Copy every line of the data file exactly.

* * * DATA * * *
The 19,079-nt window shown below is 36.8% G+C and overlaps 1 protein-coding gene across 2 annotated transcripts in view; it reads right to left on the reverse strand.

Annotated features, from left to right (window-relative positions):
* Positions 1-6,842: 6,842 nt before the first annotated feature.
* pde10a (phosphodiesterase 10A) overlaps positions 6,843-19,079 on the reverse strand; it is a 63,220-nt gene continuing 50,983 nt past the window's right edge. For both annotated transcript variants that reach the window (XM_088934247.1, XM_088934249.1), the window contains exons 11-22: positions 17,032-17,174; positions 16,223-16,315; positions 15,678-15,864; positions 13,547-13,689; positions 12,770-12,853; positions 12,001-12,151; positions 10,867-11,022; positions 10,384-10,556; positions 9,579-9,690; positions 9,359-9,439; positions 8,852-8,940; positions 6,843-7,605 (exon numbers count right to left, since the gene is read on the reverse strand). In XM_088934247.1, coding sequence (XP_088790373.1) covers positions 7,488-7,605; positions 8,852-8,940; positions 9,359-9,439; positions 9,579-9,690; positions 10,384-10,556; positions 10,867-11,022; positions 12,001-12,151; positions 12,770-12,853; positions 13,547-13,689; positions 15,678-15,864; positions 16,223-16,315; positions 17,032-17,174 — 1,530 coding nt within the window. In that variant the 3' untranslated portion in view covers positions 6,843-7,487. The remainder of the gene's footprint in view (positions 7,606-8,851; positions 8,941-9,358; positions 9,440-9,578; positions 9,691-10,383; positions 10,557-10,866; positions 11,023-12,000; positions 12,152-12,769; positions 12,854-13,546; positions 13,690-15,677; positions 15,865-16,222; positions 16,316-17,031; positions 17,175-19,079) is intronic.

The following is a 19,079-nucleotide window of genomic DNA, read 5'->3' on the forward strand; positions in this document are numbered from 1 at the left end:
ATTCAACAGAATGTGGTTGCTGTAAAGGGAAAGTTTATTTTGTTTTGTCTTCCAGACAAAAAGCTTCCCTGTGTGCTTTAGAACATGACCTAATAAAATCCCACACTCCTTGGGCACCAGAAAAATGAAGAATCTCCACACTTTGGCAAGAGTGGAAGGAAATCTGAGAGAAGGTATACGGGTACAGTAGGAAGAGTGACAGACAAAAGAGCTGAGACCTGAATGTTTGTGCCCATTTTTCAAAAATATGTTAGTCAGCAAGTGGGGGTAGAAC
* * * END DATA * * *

The 19,079-nt window shown below is 36.8% G+C and overlaps 1 protein-coding gene across 2 annotated transcripts in view; it reads right to left on the reverse strand.

Annotated features, from left to right (window-relative positions):
* Positions 1-6,842: 6,842 nt before the first annotated feature.
* pde10a (phosphodiesterase 10A) overlaps positions 6,843-19,079 on the reverse strand; it is a 63,220-nt gene continuing 50,983 nt past the window's right edge. For both annotated transcript variants that reach the window (XM_088934247.1, XM_088934249.1), the window contains exons 11-22: positions 17,032-17,174; positions 16,223-16,315; positions 15,678-15,864; positions 13,547-13,689; positions 12,770-12,853; positions 12,001-12,151; positions 10,867-11,022; positions 10,384-10,556; positions 9,579-9,690; positions 9,359-9,439; positions 8,852-8,940; positions 6,843-7,605 (exon numbers count right to left, since the gene is read on the reverse strand). In XM_088934247.1, coding sequence (XP_088790373.1) covers positions 7,488-7,605; positions 8,852-8,940; positions 9,359-9,439; positions 9,579-9,690; positions 10,384-10,556; positions 10,867-11,022; positions 12,001-12,151; positions 12,770-12,853; positions 13,547-13,689; positions 15,678-15,864; positions 16,223-16,315; positions 17,032-17,174 — 1,530 coding nt within the window. In that variant the 3' untranslated portion in view covers positions 6,843-7,487. The remainder of the gene's footprint in view (positions 7,606-8,851; positions 8,941-9,358; positions 9,440-9,578; positions 9,691-10,383; positions 10,557-10,866; positions 11,023-12,000; positions 12,152-12,769; positions 12,854-13,546; positions 13,690-15,677; positions 15,865-16,222; positions 16,316-17,031; positions 17,175-19,079) is intronic.

The following is a 19,079-nucleotide window of genomic DNA, read 5'->3' on the forward strand; positions in this document are numbered from 1 at the left end:
ATTCAACAGAATGTGGTTGCTGTAAAGGGAAAGTTTATTTTGTTTTGTCTTCCAGACAAAAAGCTTCCCTGTGTGCTTTAGAACATGACCTAATAAAATCCCACACTCCTTGGGCACCAGAAAAATGAAGAATCTCCACACTTTGGCAAGAGTGGAAGGAAATCTGAGAGAAGGTATACGGGTACAGTAGGAAGAGTGACAGACAAAAGAGCTGAGACCTGAATGTTTGTGCCCATTTTTCAAAAATATGTTAGTCAGCAAGTGGGGGTAGAAC